22nd October 2017

Daemons are a Girl’s Best Friends

To celebrate the release of Bound, the third book in the Soulseer Chronicles in the U.S. on 7th November and a special Kindle edition of all three books on the 7th December I thought maybe I should post a little something to give potential readers a few little tasters of what the first book Marked was about and remind those of you have already read the book about all the main characters.

Marked tells the story of Lucky de Salle a young woman who sees and communicates with the dead. Her gift, or some may say curse, has made her a loner and even her best friend Kayla is a ghost, or so Lucky thinks.

Lucky’s life has always been weird but things start to get still weirder when over the course of one day Lucky is threatened by a daemon assassin, approached by a smarmy businessman who professes to want her help and within hours of a distraught young man arriving on her doorstep she suddenly has a lodger and even she can’t understand how that happened.

Bewildered by how her life appears to be spiraling out of control Lucky is dumbfounded when Kayla drops the bombshell that she is a daemon and promptly disappears.

Apparently abandoned by her lifelong best friend Lucky is thoroughly miserable and although she now has Jamie as her new lodger she still feels alone – but not for long. Hearing a noise in her living room she thinks Kayla has returned; unfortunately she’s wrong. When she flings open the door she is confronted by two very strange and quite scary people sitting on her sofa.

Two men were perched on the edge of my couch, their hats resting on their knees gripped with both hands. Upon seeing me in the doorway they stood.
Of course, when I say ‘men’, what I mean is, they were male – that much was obvious – but while Henri le Dent looked every inch the English gentlemen – except for those vicious teeth, of course – these two were from a place far closer to Hell than I would ever want to be.
I would have turned to run but my legs had stopped working and I had to grab hold of the door frame to steady myself.
‘Mistress, we mean you no harm,’ the smaller of the two creatures said quickly.
He was only about four feet tall with a head as bald as a baby’s and at least two sizes too large for his body. His face was pink and plump and his cheeks and chin had a softness to them that made me think of marshmallows. Impossibly large dark blue eyes bordered with long black lashes filled his face, while his lips were tiny: a deep red cupid’s bow. His mid-tan knickerbockers – knickerbockers! – came straight out of a Victorian costume drama; he wore them with a tightly fitting short jacket, long brown socks and leather shoes.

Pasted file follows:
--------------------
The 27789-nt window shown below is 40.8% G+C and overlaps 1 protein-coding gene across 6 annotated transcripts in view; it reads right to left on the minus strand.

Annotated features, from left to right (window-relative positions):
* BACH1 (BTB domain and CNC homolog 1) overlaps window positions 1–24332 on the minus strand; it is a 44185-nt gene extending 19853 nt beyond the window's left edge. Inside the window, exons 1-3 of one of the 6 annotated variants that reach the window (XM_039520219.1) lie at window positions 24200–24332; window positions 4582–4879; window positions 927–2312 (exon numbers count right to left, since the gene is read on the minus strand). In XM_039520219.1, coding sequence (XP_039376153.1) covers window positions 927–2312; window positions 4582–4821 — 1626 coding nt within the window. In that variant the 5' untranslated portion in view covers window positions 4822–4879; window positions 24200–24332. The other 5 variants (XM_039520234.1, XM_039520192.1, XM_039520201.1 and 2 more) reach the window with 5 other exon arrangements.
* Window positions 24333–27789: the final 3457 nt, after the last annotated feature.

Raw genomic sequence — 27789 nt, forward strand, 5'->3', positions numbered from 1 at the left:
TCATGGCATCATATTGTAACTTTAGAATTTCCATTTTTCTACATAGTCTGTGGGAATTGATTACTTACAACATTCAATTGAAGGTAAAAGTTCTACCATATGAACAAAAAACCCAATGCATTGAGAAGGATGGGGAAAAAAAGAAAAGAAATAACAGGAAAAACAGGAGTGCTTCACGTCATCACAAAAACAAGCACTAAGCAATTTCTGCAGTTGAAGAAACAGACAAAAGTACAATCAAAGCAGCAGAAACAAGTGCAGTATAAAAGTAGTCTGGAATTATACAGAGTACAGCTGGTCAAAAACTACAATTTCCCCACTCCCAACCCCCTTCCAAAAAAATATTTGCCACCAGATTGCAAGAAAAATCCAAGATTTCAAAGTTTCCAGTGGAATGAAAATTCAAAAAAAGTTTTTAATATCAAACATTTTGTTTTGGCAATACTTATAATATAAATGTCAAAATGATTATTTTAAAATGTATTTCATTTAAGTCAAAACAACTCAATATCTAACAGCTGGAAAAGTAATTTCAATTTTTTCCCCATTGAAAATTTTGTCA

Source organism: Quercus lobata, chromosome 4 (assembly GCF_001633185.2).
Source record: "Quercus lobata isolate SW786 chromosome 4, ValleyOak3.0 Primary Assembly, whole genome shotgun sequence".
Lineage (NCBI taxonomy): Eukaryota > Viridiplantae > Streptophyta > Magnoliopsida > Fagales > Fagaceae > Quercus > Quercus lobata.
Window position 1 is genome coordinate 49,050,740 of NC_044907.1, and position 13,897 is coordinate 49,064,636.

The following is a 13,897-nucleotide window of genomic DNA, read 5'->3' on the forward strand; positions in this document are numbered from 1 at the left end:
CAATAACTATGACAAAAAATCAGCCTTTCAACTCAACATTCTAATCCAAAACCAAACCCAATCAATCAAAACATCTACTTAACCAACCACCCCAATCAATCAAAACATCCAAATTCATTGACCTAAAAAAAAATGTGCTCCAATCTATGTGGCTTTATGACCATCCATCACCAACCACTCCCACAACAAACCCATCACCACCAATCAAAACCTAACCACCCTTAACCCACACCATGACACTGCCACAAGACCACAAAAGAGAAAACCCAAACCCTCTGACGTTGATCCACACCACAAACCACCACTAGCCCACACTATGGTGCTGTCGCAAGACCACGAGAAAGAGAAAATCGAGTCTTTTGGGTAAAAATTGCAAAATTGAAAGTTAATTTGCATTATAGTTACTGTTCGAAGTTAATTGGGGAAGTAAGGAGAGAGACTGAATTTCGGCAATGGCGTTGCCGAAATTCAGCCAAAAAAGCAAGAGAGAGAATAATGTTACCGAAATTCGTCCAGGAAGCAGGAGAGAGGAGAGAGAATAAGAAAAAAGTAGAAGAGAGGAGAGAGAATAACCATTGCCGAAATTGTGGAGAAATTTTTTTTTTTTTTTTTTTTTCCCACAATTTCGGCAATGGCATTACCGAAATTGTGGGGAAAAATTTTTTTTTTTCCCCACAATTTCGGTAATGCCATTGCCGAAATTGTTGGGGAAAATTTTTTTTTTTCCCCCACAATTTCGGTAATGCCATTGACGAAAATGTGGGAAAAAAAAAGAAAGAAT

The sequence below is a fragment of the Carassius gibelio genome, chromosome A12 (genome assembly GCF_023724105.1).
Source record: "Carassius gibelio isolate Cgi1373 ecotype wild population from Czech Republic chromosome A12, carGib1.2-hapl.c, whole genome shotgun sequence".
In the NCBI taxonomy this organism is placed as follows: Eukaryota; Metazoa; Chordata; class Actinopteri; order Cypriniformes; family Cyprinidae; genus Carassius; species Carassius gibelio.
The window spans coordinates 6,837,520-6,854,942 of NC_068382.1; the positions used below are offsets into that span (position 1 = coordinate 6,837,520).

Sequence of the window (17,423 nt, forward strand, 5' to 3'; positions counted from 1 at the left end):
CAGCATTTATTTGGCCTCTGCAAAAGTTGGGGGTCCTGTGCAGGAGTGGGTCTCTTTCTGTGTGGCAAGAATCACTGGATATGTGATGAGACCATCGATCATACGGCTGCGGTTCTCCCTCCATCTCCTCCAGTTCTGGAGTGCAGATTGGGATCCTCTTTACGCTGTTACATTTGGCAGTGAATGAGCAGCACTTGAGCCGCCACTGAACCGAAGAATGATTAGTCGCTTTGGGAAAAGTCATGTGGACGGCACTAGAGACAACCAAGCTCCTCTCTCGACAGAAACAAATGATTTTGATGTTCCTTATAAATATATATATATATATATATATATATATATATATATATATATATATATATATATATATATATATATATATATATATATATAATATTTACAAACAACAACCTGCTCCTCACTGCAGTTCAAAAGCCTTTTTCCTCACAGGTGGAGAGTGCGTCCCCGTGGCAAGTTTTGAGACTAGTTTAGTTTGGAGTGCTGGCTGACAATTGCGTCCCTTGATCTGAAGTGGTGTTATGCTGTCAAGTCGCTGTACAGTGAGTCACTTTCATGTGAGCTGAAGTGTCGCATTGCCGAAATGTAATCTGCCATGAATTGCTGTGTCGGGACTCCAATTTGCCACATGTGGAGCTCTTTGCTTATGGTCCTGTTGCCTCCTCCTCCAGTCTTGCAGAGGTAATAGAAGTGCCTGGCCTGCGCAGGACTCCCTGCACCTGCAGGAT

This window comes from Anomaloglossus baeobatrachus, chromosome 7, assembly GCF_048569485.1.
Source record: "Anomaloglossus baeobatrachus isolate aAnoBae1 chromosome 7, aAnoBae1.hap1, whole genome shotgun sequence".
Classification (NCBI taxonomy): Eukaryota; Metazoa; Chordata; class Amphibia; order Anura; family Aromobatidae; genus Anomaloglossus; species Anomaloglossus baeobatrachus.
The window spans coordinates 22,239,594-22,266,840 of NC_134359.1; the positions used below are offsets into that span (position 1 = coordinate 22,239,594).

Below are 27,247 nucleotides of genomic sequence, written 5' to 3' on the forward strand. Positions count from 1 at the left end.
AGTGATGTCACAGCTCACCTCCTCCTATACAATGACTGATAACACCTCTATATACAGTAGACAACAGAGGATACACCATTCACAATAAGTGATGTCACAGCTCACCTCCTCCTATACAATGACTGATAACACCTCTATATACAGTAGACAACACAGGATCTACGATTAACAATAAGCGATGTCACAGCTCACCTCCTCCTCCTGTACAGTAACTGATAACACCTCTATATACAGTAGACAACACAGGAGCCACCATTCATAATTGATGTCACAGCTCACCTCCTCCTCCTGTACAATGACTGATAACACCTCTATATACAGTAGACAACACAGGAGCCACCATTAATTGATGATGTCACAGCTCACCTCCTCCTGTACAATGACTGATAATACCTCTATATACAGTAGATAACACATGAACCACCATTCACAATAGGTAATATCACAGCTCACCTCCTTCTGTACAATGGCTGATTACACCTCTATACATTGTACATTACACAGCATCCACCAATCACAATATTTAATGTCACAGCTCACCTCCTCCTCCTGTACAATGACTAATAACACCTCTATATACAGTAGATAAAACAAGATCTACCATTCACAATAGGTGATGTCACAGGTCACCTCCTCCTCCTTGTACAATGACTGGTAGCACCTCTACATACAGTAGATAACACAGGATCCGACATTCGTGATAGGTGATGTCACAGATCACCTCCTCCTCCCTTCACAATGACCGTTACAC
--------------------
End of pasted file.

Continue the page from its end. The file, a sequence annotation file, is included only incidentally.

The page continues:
If it had just been him standing there in my living room, hat in hand, I might have believed him as he wasn’t scary at all, just . . . well, odd. But his partner was another thing altogether. He was close to seven feet tall and had to stoop to stand in my low-ceilinged room. His skin was a luminous emerald colour, offset by the ivory tusks sprouting from the centre of his forehead and the top of his snout and the large ivory fangs protruding between thick rubber-band lips. Smoke puffed from cavernous flared nostrils. In fact, his eyes were the only things small in his face: they were mostly hidden within his wrinkled hide.
He too wore a Victorian suit, but his mighty frame strained against the material and the collar of his white shirt looked like it was choking him.
‘Truly, mistress, we mean you no harm,’ the short one repeated.
‘Who are you?’ I managed to ask.
The short one smiled and I had to stop myself from flinching; Henri le Dent wasn’t the only demon around here sporting a fine set of dentures.
‘I am Mr Kerfuffle,’ he said, with a courtly bow, ‘and this is Mr Shenanigans.’
The huge creature also gave a bow, which made his suit creak alarmingly.

Little does Lucky know it at the time but she has just met two of her daemon guard and despite being very strange looking and definitely daemons Shenanigans and Kerfuffle soon become two of Lucky’s most trusted confidents.

And this brings us to Jamie. We already know there’s something not quite right about him. From the word go Jamie lies to Lucky and manipulates her. He even mesmerises her to get his own way and this is the first clue that he isn’t the poor, bereaved veterinary student he makes himself out to be. Then after a confrontation with the now fully daemonic Kayla he reveals his real persona to Lucky, who can’t quite get her head around how he could possibly be a daemon when he looks so much like a fully paid up angel, with his snowy white wings, very blue eyes and golden blond curls. However this isn’t the only revelation – Jamie tells Lucky Kayla is her sister and daughter to Lord Baltheza making Lucky a daemon princess.

Lucky has a hard time believing any of this but allows Jamie to take her to the Underlands. For her own protection she needs bodyguards and with Jamie, Kerfuffle and Shenanigans she has three, but daemonic protocol says she needs five to befit her status. So the search is on and just when Lucky thinks things can’t get any stranger she’s introduced to her fourth guard.